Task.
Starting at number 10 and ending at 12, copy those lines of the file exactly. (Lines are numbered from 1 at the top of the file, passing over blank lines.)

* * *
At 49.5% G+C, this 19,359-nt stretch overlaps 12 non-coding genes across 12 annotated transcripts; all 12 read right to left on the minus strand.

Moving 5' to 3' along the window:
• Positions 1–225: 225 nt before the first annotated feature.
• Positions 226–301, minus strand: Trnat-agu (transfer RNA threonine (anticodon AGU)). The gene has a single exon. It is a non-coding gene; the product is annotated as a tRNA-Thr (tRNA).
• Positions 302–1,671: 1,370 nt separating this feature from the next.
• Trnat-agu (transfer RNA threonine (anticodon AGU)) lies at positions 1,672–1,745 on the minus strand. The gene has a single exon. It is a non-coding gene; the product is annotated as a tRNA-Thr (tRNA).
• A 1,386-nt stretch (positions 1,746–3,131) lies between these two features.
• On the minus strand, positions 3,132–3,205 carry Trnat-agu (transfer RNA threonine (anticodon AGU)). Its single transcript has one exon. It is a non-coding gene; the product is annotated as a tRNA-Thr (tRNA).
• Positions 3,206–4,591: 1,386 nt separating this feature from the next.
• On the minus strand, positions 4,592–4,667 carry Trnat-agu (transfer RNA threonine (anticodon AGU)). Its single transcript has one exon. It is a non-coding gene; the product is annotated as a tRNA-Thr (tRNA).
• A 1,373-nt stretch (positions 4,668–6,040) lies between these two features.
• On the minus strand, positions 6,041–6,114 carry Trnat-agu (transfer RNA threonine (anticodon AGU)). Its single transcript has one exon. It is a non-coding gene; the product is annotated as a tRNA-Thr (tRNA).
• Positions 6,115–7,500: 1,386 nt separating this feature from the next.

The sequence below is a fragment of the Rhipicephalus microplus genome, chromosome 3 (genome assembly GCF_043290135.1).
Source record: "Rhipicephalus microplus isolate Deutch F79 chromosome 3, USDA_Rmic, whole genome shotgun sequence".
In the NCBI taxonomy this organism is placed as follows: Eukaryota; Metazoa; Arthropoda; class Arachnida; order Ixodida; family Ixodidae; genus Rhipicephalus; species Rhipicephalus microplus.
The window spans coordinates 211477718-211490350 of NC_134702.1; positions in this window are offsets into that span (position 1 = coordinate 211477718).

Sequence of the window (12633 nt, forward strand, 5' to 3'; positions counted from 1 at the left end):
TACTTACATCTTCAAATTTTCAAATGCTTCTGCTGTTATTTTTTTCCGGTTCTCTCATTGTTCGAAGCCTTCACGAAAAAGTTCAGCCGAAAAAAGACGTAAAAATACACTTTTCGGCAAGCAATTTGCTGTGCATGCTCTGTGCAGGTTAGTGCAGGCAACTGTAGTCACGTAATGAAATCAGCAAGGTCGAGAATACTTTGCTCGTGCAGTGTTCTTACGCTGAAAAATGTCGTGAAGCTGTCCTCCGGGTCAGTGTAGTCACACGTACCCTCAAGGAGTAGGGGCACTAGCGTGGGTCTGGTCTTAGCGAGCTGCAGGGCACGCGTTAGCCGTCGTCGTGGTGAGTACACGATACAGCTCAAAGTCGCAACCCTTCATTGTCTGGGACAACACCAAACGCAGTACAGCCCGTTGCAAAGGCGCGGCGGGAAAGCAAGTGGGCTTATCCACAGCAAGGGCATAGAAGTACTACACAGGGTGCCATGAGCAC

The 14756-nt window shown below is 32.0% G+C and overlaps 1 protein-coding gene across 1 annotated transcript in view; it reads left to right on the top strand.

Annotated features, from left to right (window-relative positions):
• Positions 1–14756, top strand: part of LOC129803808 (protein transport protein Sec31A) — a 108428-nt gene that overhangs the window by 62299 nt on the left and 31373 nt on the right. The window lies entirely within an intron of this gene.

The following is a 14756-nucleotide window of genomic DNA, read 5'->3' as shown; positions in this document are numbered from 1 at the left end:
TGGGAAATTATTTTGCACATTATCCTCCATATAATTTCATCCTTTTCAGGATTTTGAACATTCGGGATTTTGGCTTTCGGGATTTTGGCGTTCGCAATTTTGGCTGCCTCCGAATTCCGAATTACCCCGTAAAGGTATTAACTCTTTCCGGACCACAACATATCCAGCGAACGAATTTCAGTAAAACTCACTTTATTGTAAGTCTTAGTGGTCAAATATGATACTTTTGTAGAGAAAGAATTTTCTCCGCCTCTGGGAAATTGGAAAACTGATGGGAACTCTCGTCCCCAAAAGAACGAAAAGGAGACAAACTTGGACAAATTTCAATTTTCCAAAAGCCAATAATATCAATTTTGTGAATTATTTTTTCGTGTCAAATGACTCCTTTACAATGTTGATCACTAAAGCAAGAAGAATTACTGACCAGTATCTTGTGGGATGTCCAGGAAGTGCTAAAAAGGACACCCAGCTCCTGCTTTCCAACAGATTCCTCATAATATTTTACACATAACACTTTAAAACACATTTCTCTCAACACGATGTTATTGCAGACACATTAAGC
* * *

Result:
• On the minus strand, positions 4,592–4,667 carry Trnat-agu (transfer RNA threonine (anticodon AGU)). Its single transcript has one exon. It is a non-coding gene; the product is annotated as a tRNA-Thr (tRNA).
• A 1,373-nt stretch (positions 4,668–6,040) lies between these two features.
• On the minus strand, positions 6,041–6,114 carry Trnat-agu (transfer RNA threonine (anticodon AGU)). Its single transcript has one exon. It is a non-coding gene; the product is annotated as a tRNA-Thr (tRNA).